Reflectography and band pass filters have been applied to this work, revealing detailed under-drawings beneath the miniatures, giving clues as to how the work was constructed.[12]

This manuscript is in the collection of the Morgan Library and Museum of New York. It contains five large miniatures, one historiated initial, and borders drawn by Poyet, and 18 small miniatures illuminated by Master of Spencer 6. The date of this work is estimated to be between 1500 and 1503.[11]

Additional Works[edit]

  • Illuminating the "Tilliot Hours."
  • Painting the Loches Triptych.
  • Painting 1,031 coats of arms to be attached to the candles and torches used at the funeral of Louis XI's Queen Charlotte of Savoy.
  • Painting a schoolbook, a treatise on the Apostles' Creed, and his portrait for Charles VIII.
  • Painting of Vespers: Massacre of the Innocents.
  • Painting of Flight Into Egypt.
  • Painting of Christ Carrying the Cross, the Crucifixion, and the Entombment.
  • Painting of the Meal in the House of Simon the Pharisee.
  • Painting of The Mocking of Elisha. Today it is at the Art Institute of Chicago.
  • Designed and supervised elaborate theatrical spectacles for Charles VIII of France and Anne of Brittany's ceremonial entry into Tours following their marriage (of 6 December 1491).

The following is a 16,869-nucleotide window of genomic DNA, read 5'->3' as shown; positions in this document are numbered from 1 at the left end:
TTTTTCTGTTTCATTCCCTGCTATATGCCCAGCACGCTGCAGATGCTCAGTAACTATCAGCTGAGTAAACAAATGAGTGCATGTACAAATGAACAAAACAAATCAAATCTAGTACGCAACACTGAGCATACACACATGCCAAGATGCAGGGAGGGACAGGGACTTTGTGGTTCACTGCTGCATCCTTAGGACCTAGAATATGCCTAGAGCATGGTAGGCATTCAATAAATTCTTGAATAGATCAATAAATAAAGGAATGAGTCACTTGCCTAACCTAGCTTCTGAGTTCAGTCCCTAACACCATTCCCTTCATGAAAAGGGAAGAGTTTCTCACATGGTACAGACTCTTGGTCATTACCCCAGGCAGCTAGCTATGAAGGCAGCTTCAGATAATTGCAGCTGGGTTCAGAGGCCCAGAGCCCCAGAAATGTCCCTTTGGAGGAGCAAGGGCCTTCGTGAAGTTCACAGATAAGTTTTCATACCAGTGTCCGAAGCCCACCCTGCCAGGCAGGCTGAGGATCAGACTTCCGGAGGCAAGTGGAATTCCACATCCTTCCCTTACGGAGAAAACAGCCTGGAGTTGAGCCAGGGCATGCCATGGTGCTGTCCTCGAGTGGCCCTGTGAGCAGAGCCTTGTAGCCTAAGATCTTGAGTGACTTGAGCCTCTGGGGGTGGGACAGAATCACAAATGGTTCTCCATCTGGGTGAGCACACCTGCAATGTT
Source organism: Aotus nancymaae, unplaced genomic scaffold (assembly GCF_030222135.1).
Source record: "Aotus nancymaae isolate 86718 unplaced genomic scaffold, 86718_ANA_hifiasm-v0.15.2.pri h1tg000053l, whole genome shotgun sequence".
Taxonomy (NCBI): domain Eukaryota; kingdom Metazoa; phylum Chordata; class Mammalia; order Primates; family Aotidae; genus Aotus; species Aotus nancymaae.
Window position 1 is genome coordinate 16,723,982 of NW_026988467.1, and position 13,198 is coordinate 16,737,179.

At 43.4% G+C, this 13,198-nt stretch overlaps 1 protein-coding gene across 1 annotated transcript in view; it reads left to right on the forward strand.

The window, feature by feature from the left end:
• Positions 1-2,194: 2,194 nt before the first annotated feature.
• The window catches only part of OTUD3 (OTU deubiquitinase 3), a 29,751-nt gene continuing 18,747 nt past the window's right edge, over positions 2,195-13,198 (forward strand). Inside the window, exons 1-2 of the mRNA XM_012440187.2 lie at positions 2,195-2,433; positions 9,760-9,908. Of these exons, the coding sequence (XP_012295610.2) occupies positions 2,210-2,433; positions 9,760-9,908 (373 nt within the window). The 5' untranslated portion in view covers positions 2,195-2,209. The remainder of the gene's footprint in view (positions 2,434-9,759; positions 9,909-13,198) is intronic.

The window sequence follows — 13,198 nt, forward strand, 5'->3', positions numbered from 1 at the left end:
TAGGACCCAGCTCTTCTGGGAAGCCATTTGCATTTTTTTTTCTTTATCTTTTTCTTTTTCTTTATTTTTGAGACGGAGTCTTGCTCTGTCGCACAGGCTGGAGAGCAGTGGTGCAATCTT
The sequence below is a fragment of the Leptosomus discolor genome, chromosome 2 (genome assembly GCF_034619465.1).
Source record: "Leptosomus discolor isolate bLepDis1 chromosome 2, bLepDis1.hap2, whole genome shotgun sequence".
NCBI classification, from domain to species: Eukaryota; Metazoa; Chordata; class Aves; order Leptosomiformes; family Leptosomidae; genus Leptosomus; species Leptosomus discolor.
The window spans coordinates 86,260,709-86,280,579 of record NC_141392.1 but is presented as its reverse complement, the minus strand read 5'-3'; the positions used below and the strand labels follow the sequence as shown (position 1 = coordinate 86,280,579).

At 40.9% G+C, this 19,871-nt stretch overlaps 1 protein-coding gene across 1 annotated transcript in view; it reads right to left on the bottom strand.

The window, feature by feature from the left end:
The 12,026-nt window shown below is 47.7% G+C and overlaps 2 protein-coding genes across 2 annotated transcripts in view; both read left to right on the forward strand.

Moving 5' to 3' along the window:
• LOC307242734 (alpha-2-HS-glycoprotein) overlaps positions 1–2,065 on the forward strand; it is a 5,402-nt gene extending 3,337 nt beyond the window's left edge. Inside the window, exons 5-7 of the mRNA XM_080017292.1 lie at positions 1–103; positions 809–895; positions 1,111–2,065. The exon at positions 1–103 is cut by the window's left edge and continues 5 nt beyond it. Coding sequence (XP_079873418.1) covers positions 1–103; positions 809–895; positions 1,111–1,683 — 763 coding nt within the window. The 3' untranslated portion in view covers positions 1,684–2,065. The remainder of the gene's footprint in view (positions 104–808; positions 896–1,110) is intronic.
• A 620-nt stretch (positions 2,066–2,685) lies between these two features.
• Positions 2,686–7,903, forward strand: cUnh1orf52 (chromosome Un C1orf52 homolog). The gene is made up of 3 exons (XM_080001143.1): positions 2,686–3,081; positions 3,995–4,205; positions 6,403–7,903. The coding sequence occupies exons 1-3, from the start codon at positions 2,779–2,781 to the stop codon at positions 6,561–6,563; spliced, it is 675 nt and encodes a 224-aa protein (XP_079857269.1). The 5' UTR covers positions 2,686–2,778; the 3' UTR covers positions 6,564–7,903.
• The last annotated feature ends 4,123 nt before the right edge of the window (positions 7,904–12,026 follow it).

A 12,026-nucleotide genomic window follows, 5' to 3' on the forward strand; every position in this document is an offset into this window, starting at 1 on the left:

• Managing the pageants at Tours for the new King Louis XII (whose reign started on 7 April 1498).


The Morgan Library & Museum, of New York City, featured an exhibition highlighting Poyer's works entitled Jean Poyer: Artist to the Court of Renaissance France from 25 January through 6 May 2001. This was the first US exhibition devoted exclusively to Poyer. In addition to manuscripts owned by the museum, The Teylers Museum of Haarlem, Netherlands loaned the museum the Briçonnet Book of Hours for the exhibit.[4]


  1. ^ Larouse. "Dictionary of Painting" (in French). Retrieved 11 October 2014. 
  2. ^ a b c d e The Morgan Library and Museum (2000-11-30). "JEAN POYER: ARTIST TO THE COURT OF RENAISSANCE FRANCE OPENS JANUARY 25". Retrieved 11 October 2014. 
  3. ^ Pierre-Gilles Girault, Jean Poyet peut-il être l’auteur des heures du Tillot?, Revue de lÁrt, 1995, Nr. 110, p76
  4. ^ a b The Morgan Museum and Library (2001). "Jean Poyer: Artist to the Court of Renaissance France". Retrieved 11 October 2014. 
  5. ^ The Morgan Library & Museum. "Prayer Book of Anne de Bretagne". pp. Fol. 1v–2. Retrieved 11 October 2014. 
  6. ^ Teylers Museum. "Online Collection: MS 078". Retrieved 11 October 2014. 
  7. ^ Teylers Museum Online Collection. "Horae Romanae Details". Retrieved 11 October 2014. 
  8. ^ "Teylers Museum". 
  9. ^ The Morgan Library and Museum. "Collection: Hours of Henry VIII". Retrieved 11 October 2014. 
  10. ^ Roger S. Wieck et al., The Hours of Henry VIII, George Braziller/The Morgan Library & Museum
  11. ^ a b "Missal (Ms. Pierpont Morgan Library. M.495)". Tours, France. 1500. 
  12. ^ Wieck, 2000, p. 32, fig. 23

External links[edit]

Media related to Jean Poyer at Wikimedia Commons